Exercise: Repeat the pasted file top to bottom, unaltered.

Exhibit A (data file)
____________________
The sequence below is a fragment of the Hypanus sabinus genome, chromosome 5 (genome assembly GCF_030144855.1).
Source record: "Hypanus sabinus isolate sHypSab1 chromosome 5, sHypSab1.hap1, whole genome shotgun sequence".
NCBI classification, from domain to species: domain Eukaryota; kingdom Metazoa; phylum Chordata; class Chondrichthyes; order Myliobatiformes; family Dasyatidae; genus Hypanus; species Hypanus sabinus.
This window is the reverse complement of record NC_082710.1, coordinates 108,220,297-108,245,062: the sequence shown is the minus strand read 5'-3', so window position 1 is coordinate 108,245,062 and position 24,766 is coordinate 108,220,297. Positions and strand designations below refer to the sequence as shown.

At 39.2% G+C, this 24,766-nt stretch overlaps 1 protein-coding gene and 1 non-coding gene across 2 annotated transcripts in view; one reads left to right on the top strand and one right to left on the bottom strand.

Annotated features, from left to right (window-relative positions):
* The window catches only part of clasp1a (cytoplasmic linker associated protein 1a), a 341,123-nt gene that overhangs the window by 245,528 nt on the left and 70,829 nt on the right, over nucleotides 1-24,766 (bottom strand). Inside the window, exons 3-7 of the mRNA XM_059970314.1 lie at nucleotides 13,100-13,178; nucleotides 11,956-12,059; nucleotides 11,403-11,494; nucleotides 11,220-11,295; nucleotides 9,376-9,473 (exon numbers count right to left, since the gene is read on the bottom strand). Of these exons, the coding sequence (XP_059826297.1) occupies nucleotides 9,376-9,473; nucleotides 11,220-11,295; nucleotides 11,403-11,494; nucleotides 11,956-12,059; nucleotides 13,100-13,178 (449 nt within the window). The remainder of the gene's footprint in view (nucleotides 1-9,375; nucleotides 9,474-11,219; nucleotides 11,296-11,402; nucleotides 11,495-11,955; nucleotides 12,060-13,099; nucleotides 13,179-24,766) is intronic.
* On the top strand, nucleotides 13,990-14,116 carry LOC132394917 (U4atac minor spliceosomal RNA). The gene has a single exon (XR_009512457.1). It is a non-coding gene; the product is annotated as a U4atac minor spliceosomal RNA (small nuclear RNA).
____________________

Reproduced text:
The sequence below is a fragment of the Hypanus sabinus genome, chromosome 5 (genome assembly GCF_030144855.1).
Source record: "Hypanus sabinus isolate sHypSab1 chromosome 5, sHypSab1.hap1, whole genome shotgun sequence".
NCBI classification, from domain to species: domain Eukaryota; kingdom Metazoa; phylum Chordata; class Chondrichthyes; order Myliobatiformes; family Dasyatidae; genus Hypanus; species Hypanus sabinus.
This window is the reverse complement of record NC_082710.1, coordinates 108,220,297-108,245,062: the sequence shown is the minus strand read 5'-3', so window position 1 is coordinate 108,245,062 and position 24,766 is coordinate 108,220,297. Positions and strand designations below refer to the sequence as shown.

At 39.2% G+C, this 24,766-nt stretch overlaps 1 protein-coding gene and 1 non-coding gene across 2 annotated transcripts in view; one reads left to right on the top strand and one right to left on the bottom strand.

Annotated features, from left to right (window-relative positions):
* The window catches only part of clasp1a (cytoplasmic linker associated protein 1a), a 341,123-nt gene that overhangs the window by 245,528 nt on the left and 70,829 nt on the right, over nucleotides 1-24,766 (bottom strand). Inside the window, exons 3-7 of the mRNA XM_059970314.1 lie at nucleotides 13,100-13,178; nucleotides 11,956-12,059; nucleotides 11,403-11,494; nucleotides 11,220-11,295; nucleotides 9,376-9,473 (exon numbers count right to left, since the gene is read on the bottom strand). Of these exons, the coding sequence (XP_059826297.1) occupies nucleotides 9,376-9,473; nucleotides 11,220-11,295; nucleotides 11,403-11,494; nucleotides 11,956-12,059; nucleotides 13,100-13,178 (449 nt within the window). The remainder of the gene's footprint in view (nucleotides 1-9,375; nucleotides 9,474-11,219; nucleotides 11,296-11,402; nucleotides 11,495-11,955; nucleotides 12,060-13,099; nucleotides 13,179-24,766) is intronic.
* On the top strand, nucleotides 13,990-14,116 carry LOC132394917 (U4atac minor spliceosomal RNA). The gene has a single exon (XR_009512457.1). It is a non-coding gene; the product is annotated as a U4atac minor spliceosomal RNA (small nuclear RNA).